Army locks down Bahrain, police storm protest

Military announces on state TV that it has "key parts" of the capital under its control, gatherings are banned.

By ASSOCIATED PRESS
February 17, 2011 15:06
3 minute read.
Police control protests in Bahraini capital

Bahraini police311. (photo credit: ASSOCIATED PRESS)

MANAMA, Bahrain — Army patrols and tanks locked down the capital of Bahrain after riot police swinging clubs and firing tear gas smashed into demonstrators, many of them sleeping, in a pre-dawn assault Thursday that uprooted their protest camp demanding political change. Medical officials said four people were killed.

Hours after the attack on Manama's main Pearl Square, the military announced on state TV that it had "key parts" of the capital under its control and that gatherings were banned.

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The developments marked a major crackdown by the island nation's rulers to put an end to days of protests inspired by Egypt's revolt against Hosni Mubarak. Tiny Bahrain is a pillar of Washington's military framework in the region. It hosts the US Navy's 5th Fleet, which is a critical counterbalance to Iran's efforts to expand its clout in the region.

The capital Manama was effectively shut down Thursday. For the first time, tanks and military checkpoints were deployed in the streets and army patrols circulated. The Interior Ministry warned Bahrainis to stay off the streets. Banks and other key institutions did not open, and workers stayed home, unable or to afraid to pass through checkpoints to get to their jobs.

Barbed wire and police cars with flashing blue lights encircled Pearl Square, the site of anti-government rallies since Monday. Police cleaned up flattened protest tents and trampled banners inside the square, littered with broken glass, tear gas canisters and debris. A body covered in a white sheet lay in a pool of blood on the side of a road about 20 yards (meters) from the landmark square.

Demonstrators had been camping out for days around the square's 300-foot (90-meter) monument featuring a giant pearl, making it the nerve center of the first anti-government protests to reach the Arab Gulf since the uprisings in Tunisia and Egypt.

The protesters' demands have two main objectives: force the ruling Sunni monarchy to give up its control over top government posts and all critical decisions, and address deep grievances held by the country's majority Shiites who claim they face systematic discrimination and are effectively blocked from key roles in public service and the military.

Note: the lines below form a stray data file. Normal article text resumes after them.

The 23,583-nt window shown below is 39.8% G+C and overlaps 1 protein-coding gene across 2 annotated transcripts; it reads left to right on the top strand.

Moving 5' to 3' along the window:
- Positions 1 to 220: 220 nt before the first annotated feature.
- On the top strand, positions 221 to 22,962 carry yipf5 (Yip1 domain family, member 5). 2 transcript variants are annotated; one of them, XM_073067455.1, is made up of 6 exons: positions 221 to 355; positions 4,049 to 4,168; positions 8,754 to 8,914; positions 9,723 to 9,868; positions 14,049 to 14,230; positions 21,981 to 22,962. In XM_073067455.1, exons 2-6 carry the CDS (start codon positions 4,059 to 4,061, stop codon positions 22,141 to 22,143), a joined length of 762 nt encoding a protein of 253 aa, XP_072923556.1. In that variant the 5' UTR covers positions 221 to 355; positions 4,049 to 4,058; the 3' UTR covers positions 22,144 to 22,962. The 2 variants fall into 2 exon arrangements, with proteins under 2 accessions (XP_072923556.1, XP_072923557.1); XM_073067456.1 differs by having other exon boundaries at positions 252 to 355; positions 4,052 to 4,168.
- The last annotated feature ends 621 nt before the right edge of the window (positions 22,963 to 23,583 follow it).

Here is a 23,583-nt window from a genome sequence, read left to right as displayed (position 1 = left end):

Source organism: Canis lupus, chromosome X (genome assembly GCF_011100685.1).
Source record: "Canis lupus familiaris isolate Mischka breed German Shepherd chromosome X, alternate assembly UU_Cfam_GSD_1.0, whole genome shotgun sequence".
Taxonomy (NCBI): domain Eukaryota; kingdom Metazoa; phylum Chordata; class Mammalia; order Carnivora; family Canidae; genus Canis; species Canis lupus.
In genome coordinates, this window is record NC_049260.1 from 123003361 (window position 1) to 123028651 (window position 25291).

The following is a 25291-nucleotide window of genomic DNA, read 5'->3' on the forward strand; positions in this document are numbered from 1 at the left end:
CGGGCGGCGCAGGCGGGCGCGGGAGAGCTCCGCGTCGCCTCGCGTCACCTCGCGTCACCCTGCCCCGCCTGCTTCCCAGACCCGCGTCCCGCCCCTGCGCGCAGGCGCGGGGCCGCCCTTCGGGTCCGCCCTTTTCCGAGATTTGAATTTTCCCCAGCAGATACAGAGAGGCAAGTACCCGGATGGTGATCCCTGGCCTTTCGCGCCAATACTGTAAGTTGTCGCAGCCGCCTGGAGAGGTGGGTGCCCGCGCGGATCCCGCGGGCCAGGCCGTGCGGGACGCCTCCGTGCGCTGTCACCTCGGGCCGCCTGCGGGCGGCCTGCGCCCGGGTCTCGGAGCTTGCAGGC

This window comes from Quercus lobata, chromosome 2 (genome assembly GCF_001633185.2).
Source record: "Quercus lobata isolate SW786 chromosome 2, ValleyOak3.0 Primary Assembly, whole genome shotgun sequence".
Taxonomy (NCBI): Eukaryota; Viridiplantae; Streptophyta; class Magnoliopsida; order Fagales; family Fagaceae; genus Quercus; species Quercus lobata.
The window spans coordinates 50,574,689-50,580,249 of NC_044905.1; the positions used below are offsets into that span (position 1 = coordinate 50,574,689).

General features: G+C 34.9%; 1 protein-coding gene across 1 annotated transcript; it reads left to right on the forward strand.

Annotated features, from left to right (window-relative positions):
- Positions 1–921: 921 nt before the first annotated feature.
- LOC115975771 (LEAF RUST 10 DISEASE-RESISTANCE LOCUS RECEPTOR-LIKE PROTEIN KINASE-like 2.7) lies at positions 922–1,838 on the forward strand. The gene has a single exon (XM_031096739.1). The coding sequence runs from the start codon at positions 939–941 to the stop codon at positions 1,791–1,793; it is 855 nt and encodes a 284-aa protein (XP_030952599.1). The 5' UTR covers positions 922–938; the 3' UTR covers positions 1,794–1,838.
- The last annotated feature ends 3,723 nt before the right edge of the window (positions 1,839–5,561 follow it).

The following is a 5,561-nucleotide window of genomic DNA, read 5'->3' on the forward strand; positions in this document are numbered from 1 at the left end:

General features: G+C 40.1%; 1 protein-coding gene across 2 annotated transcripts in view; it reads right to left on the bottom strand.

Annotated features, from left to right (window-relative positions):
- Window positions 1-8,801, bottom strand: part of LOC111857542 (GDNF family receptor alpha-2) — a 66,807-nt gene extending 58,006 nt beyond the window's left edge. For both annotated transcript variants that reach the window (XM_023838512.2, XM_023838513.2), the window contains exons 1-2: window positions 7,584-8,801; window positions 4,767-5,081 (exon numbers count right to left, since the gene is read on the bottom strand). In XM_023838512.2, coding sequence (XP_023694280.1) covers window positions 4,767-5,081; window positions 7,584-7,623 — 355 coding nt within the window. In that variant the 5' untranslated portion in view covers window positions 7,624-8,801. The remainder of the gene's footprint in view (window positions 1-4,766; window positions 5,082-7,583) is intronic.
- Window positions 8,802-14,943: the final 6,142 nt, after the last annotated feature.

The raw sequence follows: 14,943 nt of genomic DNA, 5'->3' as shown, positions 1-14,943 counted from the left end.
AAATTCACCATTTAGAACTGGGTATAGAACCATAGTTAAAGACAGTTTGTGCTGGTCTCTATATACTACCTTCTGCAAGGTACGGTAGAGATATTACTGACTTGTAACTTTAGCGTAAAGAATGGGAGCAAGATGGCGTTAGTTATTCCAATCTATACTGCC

But among Bahrain's rulers, the prospect of a prolonged crisis raised fears of a potential flashpoint between Iran and its Arab rivals in the Gulf. Bahrain's ruling Sunni dynasty is closely allied to Saudi Arabia and the other Arab regimes in the Gulf. Shiite hard-liners in Iran have often expressed kinship and support for Bahrain's Shi'ite majority, which accounts for 70 percent of the island's 500,000 citizens.

The police assault came early Thursday with little warning. Mahmoud Mansouri, a protester, said police surrounded the camp and then quickly moved in.

"They were beating me so hard I could no longer see. There was so much blood running from my head," he said. "I was yelling, 'I'm a doctor. I'm a doctor.' But they didn't stop."

He said the police beating him spoke Urdu, the main language of Pakistan. A pillar of the protest demands is to end the Sunni regime's practice of giving citizenship to other Sunnis from around the region to try to offset the demographic strength of Shiites. Many of the new Bahrainis are given security posts.

Al-Ikri said he and others on the bus were left on a highway overpass, but the beatings didn't stop. Eventually, the doctor said he fainted but could hear another police official say in Arabic: "Stop beating him. He's dead. We should just leave him here."

Bahrain's parliament — minus opposition lawmakers who are staging a boycott — met in emergency session. One pro-government member, Jamila Salman, broke into tears.

Before the attack on the square, protesters had called for major rallies after Friday prayers. The reported deaths, however, could become a fresh rallying point. Thousands of mourners had turned out for the funeral processions of two other people killed in the protests earlier in the week.

Monday's bloodshed brought embarrassing rebukes from allies such as Britain and the United States. A statement from Bahrain's Interior Ministry said suspects have been "placed in custody" in connection with the two deaths but gave no further details.


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